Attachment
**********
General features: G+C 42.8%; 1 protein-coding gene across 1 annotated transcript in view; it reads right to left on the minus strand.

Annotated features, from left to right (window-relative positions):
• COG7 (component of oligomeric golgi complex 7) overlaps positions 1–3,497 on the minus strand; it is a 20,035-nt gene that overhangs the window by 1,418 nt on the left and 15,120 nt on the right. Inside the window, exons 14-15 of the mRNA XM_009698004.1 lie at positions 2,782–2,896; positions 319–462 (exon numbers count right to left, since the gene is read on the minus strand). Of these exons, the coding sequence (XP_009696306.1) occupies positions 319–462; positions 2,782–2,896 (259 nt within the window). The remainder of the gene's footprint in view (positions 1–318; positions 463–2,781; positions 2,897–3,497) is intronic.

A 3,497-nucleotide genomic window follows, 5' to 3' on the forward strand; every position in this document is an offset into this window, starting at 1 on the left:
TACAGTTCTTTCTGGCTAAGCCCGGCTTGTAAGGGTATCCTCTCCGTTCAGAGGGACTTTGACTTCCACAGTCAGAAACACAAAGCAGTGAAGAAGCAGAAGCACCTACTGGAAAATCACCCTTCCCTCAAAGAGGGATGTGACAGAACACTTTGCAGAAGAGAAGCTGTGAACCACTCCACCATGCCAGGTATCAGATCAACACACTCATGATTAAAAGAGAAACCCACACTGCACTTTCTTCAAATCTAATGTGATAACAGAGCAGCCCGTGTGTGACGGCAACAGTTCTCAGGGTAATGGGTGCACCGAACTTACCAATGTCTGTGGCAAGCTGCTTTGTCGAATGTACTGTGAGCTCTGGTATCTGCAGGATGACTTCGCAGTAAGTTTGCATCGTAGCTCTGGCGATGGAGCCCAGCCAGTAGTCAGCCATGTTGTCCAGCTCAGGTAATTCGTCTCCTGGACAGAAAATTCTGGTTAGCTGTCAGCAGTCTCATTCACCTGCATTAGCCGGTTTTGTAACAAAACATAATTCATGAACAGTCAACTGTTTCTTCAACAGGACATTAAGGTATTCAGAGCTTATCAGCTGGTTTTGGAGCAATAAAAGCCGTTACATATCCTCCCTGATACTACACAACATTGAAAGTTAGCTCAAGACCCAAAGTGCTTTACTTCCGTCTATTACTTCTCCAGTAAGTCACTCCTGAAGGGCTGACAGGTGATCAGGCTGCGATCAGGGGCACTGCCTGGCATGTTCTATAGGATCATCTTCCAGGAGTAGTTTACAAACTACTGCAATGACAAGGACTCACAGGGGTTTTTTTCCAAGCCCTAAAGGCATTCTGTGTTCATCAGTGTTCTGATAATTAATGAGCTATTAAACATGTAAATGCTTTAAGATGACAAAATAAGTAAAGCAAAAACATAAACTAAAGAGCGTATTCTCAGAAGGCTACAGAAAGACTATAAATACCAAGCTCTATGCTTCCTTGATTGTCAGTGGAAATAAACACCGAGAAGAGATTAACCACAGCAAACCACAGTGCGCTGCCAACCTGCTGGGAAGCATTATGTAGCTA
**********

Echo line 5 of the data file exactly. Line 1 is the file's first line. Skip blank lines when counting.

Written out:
TACAGTTCTTTCTGGCTAAGCCCGGCTTGTAAGGGTATCCTCTCCGTTCAGAGGGACTTTGACTTCCACAGTCAGAAACACAAAGCAGTGAAGAAGCAGAAGCACCTACTGGAAAATCACCCTTCCCTCAAAGAGGGATGTGACAGAACACTTTGCAGAAGAGAAGCTGTGAACCACTCCACCATGCCAGGTATCAGATCAACACACTCATGATTAAAAGAGAAACCCACACTGCACTTTCTTCAAATCTAATGTGATAACAGAGCAGCCCGTGTGTGACGGCAACAGTTCTCAGGGTAATGGGTGCACCGAACTTACCAATGTCTGTGGCAAGCTGCTTTGTCGAATGTACTGTGAGCTCTGGTATCTGCAGGATGACTTCGCAGTAAGTTTGCATCGTAGCTCTGGCGATGGAGCCCAGCCAGTAGTCAGCCATGTTGTCCAGCTCAGGTAATTCGTCTCCTGGACAGAAAATTCTGGTTAGCTGTCAGCAGTCTCATTCACCTGCATTAGCCGGTTTTGTAACAAAACATAATTCATGAACAGTCAACTGTTTCTTCAACAGGACATTAAGGTATTCAGAGCTTATCAGCTGGTTTTGGAGCAATAAAAGCCGTTACATATCCTCCCTGATACTACACAACATTGAAAGTTAGCTCAAGACCCAAAGTGCTTTACTTCCGTCTATTACTTCTCCAGTAAGTCACTCCTGAAGGGCTGACAGGTGATCAGGCTGCGATCAGGGGCACTGCCTGGCATGTTCTATAGGATCATCTTCCAGGAGTAGTTTACAAACTACTGCAATGACAAGGACTCACAGGGGTTTTTTTCCAAGCCCTAAAGGCATTCTGTGTTCATCAGTGTTCTGATAATTAATGAGCTATTAAACATGTAAATGCTTTAAGATGACAAAATAAGTAAAGCAAAAACATAAACTAAAGAGCGTATTCTCAGAAGGCTACAGAAAGACTATAAATACCAAGCTCTATGCTTCCTTGATTGTCAGTGGAAATAAACACCGAGAAGAGATTAACCACAGCAAACCACAGTGCGCTGCCAACCTGCTGGGAAGCATTATGTAGCTA